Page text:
Top Ten Of 2022: Dave Bowes
I’ll admit that I didn’t have high hopes going into 2022. It was coming off the back of a year that was musically (to me, at least) a bit meh and a shitshow in every other respect, but while the world continues to go downhill, the last twelve months have actually been a non-stop delight for lovers of heavy and weird sounds.
Gigs started up again, meaning I got my yearly Acid Mothers Temple fix and finally caught Wardruna and Emma Ruth Rundle live, and every month I seemed to discover a new artist, delved into a genre I’d never heard of or been surprised by someone I’d long given up on.
With that in mind, this list could have been a lot longer, but this is what you’re getting. So go on, check out something new, head to a local show if you’re bored and keep on supporting the bands that you love.
10. Zeal & Ardor ‘Zeal & Ardor’
Manuel Gagneux’s fusion of spiritual and black metal was an exciting prospect from the outset, but with each new release, Zeal & Ardor have extended their scope even farther, bulldozing barriers as they go. Their third full-length was the most diverse release yet, concise and eclectic but carrying a clear message of defiance and strength that resonates harder today than ever before. Golden Liar and Bow bring Gagneux’s distinct brand of infernal blues to the fore while I Caught You and Run are so sharp and acid-edged that they feel able to draw blood just by listening to them. It’s a jarring listen at times yet every cut feels so inspired and utterly unique, the work of a band still finding their sound but inexplicably nailing every stop along the way.
9. Blut Aus Nord ‘Disharmonium – Undreamable Abysses’
For me, Blut Aus Nord have always been at their most effective when they were being uncategorisable, floating at metal’s outer reaches and exploring territory that few others could envision; perhaps this is why Disharmonium – Undreamable Abysses is such a brilliant work. It’s an odd, nebulous record that takes its Lovecraftian influences and embraces the cosmic madness that lies at their heart. Riffs don’t bludgeon, they coil and squeeze round the throat; guitars growl and mewl like crawling chaos itself; drums come in waves of furious cacophony and then slink bank into emptiness. It’s an atmosphere so bizarre that it has to be experienced at least once.
Label: Debemur Morti Productions
8. Celeste ‘Assassine(s)’
Celeste’s jump from long-time home Denovali to the biggish leagues with Nuclear Blast was an odd but still welcome bit of news. The result is an album that doesn’t diminish their extremity or the raw emotion that underpins their sound, but instead polishes and streamlines it. Every track here hits that sweet spot where ferocity meets melody and leaves you uncontrollably nodding or headbanging along, depending on how loud you’re playing it at the time. It can never decide if it wants to be a hardcore album for metalheads or a black metal record for the punk kids and instead just goes ‘fuck it’ and nails both.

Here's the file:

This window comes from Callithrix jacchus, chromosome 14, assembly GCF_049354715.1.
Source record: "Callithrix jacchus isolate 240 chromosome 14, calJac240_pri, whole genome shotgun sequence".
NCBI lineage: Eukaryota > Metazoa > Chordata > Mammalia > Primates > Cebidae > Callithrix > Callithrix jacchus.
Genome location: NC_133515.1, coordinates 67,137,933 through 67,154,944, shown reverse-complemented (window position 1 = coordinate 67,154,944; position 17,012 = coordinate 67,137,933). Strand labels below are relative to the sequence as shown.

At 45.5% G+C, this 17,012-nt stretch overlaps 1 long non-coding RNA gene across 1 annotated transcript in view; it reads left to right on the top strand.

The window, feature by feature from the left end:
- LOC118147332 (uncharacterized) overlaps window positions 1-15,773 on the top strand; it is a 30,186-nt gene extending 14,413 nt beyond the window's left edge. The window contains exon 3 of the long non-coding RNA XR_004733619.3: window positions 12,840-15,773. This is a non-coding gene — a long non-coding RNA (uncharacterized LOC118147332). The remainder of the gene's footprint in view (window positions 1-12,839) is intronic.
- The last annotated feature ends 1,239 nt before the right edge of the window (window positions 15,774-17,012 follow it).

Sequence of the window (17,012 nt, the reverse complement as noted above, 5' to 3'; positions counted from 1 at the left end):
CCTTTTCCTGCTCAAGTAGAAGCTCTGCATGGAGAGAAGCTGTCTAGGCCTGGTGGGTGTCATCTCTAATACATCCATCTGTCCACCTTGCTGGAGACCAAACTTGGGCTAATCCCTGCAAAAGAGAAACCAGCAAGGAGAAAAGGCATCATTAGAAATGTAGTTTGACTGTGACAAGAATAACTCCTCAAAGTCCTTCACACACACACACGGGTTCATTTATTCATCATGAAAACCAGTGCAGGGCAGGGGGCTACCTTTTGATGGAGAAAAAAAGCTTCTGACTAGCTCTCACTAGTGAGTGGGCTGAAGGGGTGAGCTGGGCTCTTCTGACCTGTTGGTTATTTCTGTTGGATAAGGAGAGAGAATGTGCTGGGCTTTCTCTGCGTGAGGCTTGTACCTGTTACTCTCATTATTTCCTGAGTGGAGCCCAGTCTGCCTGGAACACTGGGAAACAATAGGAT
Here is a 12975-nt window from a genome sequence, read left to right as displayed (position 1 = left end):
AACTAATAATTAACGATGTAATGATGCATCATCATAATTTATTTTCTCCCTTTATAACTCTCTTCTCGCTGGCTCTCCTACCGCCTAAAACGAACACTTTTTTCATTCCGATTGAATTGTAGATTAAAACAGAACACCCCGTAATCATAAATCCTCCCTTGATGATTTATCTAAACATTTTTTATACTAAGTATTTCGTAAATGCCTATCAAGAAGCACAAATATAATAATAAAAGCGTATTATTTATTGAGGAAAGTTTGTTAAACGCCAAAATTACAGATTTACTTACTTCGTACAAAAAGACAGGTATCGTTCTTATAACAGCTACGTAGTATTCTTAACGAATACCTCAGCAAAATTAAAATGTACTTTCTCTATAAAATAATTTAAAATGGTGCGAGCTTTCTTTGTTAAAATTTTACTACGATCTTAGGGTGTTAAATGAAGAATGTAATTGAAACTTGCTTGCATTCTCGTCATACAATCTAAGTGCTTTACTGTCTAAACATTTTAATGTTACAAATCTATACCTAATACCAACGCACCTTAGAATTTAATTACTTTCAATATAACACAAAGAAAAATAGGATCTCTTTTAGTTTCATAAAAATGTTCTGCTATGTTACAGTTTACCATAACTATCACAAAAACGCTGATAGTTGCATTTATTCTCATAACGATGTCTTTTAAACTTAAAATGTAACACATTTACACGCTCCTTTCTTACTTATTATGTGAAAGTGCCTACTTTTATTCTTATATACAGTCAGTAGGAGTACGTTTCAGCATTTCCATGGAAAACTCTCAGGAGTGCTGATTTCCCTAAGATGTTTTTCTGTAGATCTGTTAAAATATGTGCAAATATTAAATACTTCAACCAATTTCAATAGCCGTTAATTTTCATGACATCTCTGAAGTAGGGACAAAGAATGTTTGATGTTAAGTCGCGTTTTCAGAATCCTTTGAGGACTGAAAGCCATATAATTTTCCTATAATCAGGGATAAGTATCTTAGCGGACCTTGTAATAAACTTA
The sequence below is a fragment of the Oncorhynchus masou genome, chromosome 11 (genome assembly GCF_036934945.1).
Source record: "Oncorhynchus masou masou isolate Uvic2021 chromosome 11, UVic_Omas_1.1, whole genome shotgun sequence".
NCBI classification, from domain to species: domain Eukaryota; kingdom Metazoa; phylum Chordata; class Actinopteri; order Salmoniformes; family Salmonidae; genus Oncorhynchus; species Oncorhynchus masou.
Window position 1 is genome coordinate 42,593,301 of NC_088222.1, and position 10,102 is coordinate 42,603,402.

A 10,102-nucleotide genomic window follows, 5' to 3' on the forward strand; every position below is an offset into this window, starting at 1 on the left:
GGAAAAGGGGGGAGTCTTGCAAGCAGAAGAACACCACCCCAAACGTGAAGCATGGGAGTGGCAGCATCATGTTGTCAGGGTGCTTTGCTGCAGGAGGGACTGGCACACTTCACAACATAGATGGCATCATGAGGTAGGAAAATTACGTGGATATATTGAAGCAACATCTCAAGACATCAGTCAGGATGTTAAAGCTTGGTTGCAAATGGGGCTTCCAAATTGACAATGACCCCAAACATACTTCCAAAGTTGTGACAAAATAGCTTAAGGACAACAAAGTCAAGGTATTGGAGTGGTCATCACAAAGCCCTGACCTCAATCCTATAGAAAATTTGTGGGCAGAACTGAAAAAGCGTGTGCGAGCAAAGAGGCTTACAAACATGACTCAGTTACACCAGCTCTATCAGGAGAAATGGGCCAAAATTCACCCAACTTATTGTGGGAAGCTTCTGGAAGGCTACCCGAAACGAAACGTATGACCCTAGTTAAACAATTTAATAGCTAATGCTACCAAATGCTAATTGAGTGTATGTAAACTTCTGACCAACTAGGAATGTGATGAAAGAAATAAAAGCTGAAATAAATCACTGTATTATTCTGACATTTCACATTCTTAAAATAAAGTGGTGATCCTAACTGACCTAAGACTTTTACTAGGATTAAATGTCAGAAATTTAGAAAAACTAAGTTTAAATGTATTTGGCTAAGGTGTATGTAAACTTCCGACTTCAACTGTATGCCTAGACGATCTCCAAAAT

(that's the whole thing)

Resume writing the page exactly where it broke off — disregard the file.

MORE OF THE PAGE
Label: Nuclear Blast
7. Chat Pile ‘God’s Country’
I can’t remember the last time there was as much hype for a debut album, but Chat Pile managed to meet the expectations and crush them like roaches. A seething, ugly slab of noise-rock, it’s made all the more uncomfortable by Raygun Busch’s vocals, if you can call them that. Unfiltered and quite brilliant, switching up a detached monotone with a maddened, ranting howl that will be all too familiar to anyone who’s read the news or looked out the window in the past year, it’s a desperate lashing out at the absurdity and horror that surrounds all of us on a daily basis. Maybe that’s why I found this record affecting me in a way that few other have in a long time.
Label: The Flenser
6. Boris ‘W’
I’m not entirely sure why I feel so protective over Boris’ first release of 2022, but there’s something here that resonates with me. It’s an odd, dreamy collection that feels less like a cohesive album and more a bunch of snapshots of a band coming down from one of the most aggressive records to date. A loose gathering of noise-addled shoegaze, throbbing dub experiments and, as always, a couple of moments of juddering, bowel-loosening sludge that sound like the ghost of Absolutego coming back to haunt the shit out of your speakers, W will never shift the mighty Pink from most fans’ top spots, but as an exercise in gorgeous weirdness, it’s perfect.
Label: Sacred Bones Records
5. BlackLab ‘In A Bizarre Dream’